Oct 23, 2021

Axios Future

Welcome to Axios Future, where I for one am very, very ready for the weekend.

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Today's Smart Brevity count: 1,588 words or about 6 minutes.

1 big thing: How AI is rising up the ranks of the military

Illustration: Aïda Amer/Axios

From programs that can process a vast amount of data for intelligence gathering to the future of autonomous weapons, AI is becoming key to our operations — and our international competition.

Why it matters: Military dominance in the future won't be decided just by the size of a nation's army, but the quality of its algorithms.

  • The U.S. still leads on integrating AI into defense, but some competitors like China have advantages of their own — and they're catching up.

Driving the news: The National Counterintelligence and Security Center said in a new paper published Friday that China and Russia are using legal and illegal methods to undermine and overtake U.S. dominance in critical industries including AI and autonomous systems, my Axios colleague Zach Basu writes.

  • Officials warned in the paper that China has "the might, talent, and ambition" to surpass the U.S. in AI in the next decade.
  • "I don't necessarily agree that China is ahead," says Eric Schmidt, former Google CEO and a co-author of the new book "The Age of AI." "But they want to be ahead and they're investing heavily to do so."

Yes, but: So is the U.S., particularly in defense.

  • The Defense Department plans to spend $874 million for AI-related technologies. It also aims to increase the number of AI-related projects to more than 600, up 50% from current efforts.
  • "I think you should think about this as us taking science, research, innovation and bringing it to the warfighter, to the marine, to the airmen, the sailor and the soldier so we can maintain that superiority," Sen. Mark Kelly( D-Ariz.) said at a recent Axios event.

Between the lines: Intelligence gathering and analysis is one of the fields where AI can make the biggest difference now for defense, says George Hoyem, managing partner at In-Q-Tel (IQT), the venture investment unit for the U.S. intelligence community.

  • IQT, in partnership with the U.S. Air Force and U.S. Special Operations Command, invested in an AI company called Primer.
  • Its tool, Primer Command, uses natural language processing and computer vision to capture and analyze vast content from news and social media to help analysts quickly identify novel info and filter out duplications or suspected misinformation.

What's next: The big question facing the U.S. and other advanced militaries is how far they should go in the development of autonomous weapons — systems that could theoretically pick out and fire on targets on their own.

  • Flashback: UN experts reported that last year drones under the control of the Libyan government appeared to automatically target and attack opposing forces, in what may be one of the first documented uses of autonomous weapons.
  • U.S. military officials have stressed the importance of keeping human oversight — but the faster and smarter AI becomes, the thinner the leash of human control may become.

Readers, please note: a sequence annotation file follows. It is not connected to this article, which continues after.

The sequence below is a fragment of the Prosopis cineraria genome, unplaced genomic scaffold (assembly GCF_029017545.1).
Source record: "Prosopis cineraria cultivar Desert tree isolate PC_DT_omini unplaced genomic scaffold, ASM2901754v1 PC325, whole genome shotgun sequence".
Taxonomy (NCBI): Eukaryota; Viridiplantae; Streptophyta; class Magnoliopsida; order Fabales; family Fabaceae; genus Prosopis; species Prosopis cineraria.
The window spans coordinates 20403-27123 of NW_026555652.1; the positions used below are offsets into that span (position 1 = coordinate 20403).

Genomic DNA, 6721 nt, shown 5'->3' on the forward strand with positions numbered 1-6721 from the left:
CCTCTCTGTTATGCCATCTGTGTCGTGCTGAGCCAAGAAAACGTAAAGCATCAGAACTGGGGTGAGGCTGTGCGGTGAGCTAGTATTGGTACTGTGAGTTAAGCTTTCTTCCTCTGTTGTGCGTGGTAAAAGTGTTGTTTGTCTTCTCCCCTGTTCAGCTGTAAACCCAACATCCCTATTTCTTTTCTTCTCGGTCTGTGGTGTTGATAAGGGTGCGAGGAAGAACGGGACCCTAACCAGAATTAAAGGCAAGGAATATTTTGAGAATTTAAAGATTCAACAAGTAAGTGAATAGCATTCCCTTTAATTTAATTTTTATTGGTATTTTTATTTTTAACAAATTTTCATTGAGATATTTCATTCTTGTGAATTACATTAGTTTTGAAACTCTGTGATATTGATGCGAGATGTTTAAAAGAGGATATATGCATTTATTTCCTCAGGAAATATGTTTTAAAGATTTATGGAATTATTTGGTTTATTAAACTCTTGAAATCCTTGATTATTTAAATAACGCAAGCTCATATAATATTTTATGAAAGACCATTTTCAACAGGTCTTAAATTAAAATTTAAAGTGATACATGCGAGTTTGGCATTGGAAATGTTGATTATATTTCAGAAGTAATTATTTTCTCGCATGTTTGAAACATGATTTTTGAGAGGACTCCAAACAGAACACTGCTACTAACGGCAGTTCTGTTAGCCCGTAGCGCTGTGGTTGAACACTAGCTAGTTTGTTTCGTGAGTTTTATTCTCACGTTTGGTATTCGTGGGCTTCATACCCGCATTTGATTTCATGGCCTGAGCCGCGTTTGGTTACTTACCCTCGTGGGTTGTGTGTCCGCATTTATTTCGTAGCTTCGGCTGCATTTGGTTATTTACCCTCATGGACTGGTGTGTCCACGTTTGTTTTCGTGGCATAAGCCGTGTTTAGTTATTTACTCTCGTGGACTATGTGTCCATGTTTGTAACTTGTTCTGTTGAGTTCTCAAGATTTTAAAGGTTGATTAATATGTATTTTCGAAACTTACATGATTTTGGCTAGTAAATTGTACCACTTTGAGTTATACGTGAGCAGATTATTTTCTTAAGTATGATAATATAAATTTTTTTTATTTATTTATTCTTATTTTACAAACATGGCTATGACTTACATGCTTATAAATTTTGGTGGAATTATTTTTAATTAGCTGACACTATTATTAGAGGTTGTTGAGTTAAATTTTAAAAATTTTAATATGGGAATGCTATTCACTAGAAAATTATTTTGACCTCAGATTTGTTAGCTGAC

• Meanwhile, competitors are making their own advancements.

Context: Thousands of AI scientists and a growing number of countries have called for a ban on the development of these systems, citing what Max Tegmark, the head of the Future of Life Institute, says is the risk of proliferation beyond the battlefield.

The other side: In a report released earlier this year, the National Security Commission on Artificial Intelligence called on President Biden to reject an international ban.

Read the rest

2. Evolution in action

A tuskless elephant. Photo: Wildlife SOS/Barcroft India via Getty Images

Pressures from poaching may have led to the rapid evolution of tusklessness in African elephants, according to a Science study — but the process seems to be killing males.

Why it matters: The research shows just how rapidly evolution can take place under extraordinary circumstances, but at a broader cost to the population.

What they found: Elephants were intensively poached for their ivory tusks during the Mozambican Civil War from 1977 to 1992, but the few members of the species who are naturally born without tusks were largely able to escape the killing.

  • What resulted was evolution in action — tuskless elephants outcompeted those with tusks under the pressure of poaching, and they were more likely to pass on their genes to descendants.
  • Over time, elephants without tusks became increasingly common, in a textbook example of Darwinian natural selection.

The catch: The researchers found that the genetic mutation that causes tusklessness appears to be lethal to males.

  • As a result, the gender balance among elephants in Mozambique’s Gorongosa National Park, where the researchers did their work, is getting increasingly out of balance, with worrying long-term consequences for the population.

The bottom line: "Selection always comes at a cost — and that cost is lives," Shane Campbell-Staton, an evolutionary biologist at Princeton University and a co-author of the paper, told the New York Times.

3. The rise of vegan food in unexpected places

Illustration: Sarah Grillo/Axios